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William Wilberforce Trafficking Victims Protection Reauthorization Act of 2007

Location: Washington, DC



Ms. ROS-LEHTINEN. Mr. Speaker, I yield myself such time as I may consume.

Mr. Speaker, as an original cosponsor, I rise in favor of the bill before us, H.R. 3887, the William Wilberforce Trafficking Victims Protection Reauthorization Act. This was introduced by the chairman of our committee, the Committee on Foreign Affairs, Mr. Lantos; and it remains one of the premier issues facing us today, Mr. Speaker.

Human trafficking is modern-day slavery. It is a major source of revenue for international criminal syndicates, and it is a grave abuse against human dignity. Hundreds of thousands of people are trafficked across international borders every year. It is estimated that 80 percent of those are women, and half are children. Millions more are trafficked into sexual servitude and forced labor within their own countries.

In Iran, children are trafficked into sexual slavery and forced into involuntary servitude as beggars and day laborers. In Syria, women trafficked from South and Southeast Asia are forced to work as domestic servants, and women from Eastern Europe and Iraq are forced into prostitution. In China, up to 90 percent of North Korean refugee women fall prey to traffickers who sell them into sexual slavery. In our own hemisphere, Mr. Speaker, Cuba has been shamefully promoted as a destination for sex tourism that exploits large numbers of Cuban children.

The dehumanization and the brutality suffered by trafficking victims are nearly incomprehensible. I am proud that the Congress has helped turn this former non-issue into a priority for our United States Government and an issue, indeed, of international concern.

The enactment of the original Trafficking Victims Protection Act 7 years ago was a watershed event. I want to commend the author of that act and the gentleman from New Jersey, Mr. CHRIS SMITH, whose leadership on these issues has been central to the progress that we have made so far.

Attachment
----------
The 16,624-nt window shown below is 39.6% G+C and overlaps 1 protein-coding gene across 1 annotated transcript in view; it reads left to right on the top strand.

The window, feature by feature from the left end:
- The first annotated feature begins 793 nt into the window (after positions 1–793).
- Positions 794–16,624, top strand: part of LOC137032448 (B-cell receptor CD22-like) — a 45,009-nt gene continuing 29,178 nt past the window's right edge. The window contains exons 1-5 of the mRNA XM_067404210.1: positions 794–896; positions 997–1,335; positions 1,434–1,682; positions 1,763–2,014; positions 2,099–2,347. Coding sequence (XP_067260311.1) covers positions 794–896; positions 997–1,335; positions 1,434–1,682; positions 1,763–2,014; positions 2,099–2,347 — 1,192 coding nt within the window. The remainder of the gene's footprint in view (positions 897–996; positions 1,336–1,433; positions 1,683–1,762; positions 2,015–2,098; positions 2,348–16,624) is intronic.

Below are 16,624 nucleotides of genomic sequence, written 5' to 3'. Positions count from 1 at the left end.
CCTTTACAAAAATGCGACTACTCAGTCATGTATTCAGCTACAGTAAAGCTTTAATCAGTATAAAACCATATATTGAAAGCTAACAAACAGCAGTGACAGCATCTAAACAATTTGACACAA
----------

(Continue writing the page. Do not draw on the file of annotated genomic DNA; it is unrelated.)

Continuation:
While there have been some signs of improvement, such as a larger number of countries that have enacted anti-trafficking legislation, other problems remain widespread. The number of countries, for example, listed in tier three, that is the most problematic category in the State Department's annual Trafficking in Persons Report, has actually increased from 12 countries to 16 since last year. Some of the governments with the worst records, such as Burma, Cuba, Iran, North Korea, Sudan and Venezuela, continue to resist making even basic efforts to protect vulnerable children and women.

A number of problem countries like Russia and China sit on the tier two ``Watch List'' year after year after year without further consequences, even though that category was originally created as a warning that countries are about to slip into the tier three category.

The bill before us today, Mr. Speaker, will not only reauthorize key aspects of prior trafficking legislation but it will also enhance our international anti-trafficking efforts, our domestic law enforcement and victim assistance activities, and efforts to fight the use of child soldiers worldwide. It will improve our Nation's victim-centered approach to fight human trafficking by strengthening each of the so-called ``Three P's,'' prevention, protection, prosecution.

I want to commend the author of this bill again, Mr. Speaker, Chairman Lantos, and my fellow cosponsors for the perseverance and the compromise that they have invested in ensuring that this bill receive wide bipartisan support throughout consideration by the three committees of jurisdiction: Foreign Affairs, Judiciary, and Energy and Commerce. The revised text before us today also has been endorsed by an impressively broad array of organizations and experts from across the political spectrum.

The William Wilberforce Trafficking Victims Protection Reauthorization Act of 2007 is a vital weapon in our fight against the heartbreaking scourge of human trafficking, and it deserves our full support.

Mr. Speaker, I reserve the balance of my time.


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